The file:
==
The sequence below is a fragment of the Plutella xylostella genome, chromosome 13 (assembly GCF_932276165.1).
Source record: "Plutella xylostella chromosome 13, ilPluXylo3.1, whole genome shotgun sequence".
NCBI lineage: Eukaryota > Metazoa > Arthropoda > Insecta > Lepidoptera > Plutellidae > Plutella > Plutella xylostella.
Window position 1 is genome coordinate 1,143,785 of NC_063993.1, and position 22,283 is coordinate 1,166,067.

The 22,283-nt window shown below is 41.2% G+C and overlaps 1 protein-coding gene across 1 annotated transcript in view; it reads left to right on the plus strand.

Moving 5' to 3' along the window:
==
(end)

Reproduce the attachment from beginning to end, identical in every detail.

The sequence below is a fragment of the Plutella xylostella genome, chromosome 13 (assembly GCF_932276165.1).
Source record: "Plutella xylostella chromosome 13, ilPluXylo3.1, whole genome shotgun sequence".
NCBI lineage: Eukaryota > Metazoa > Arthropoda > Insecta > Lepidoptera > Plutellidae > Plutella > Plutella xylostella.
Window position 1 is genome coordinate 1,143,785 of NC_063993.1, and position 22,283 is coordinate 1,166,067.

The 22,283-nt window shown below is 41.2% G+C and overlaps 1 protein-coding gene across 1 annotated transcript in view; it reads left to right on the plus strand.

Moving 5' to 3' along the window: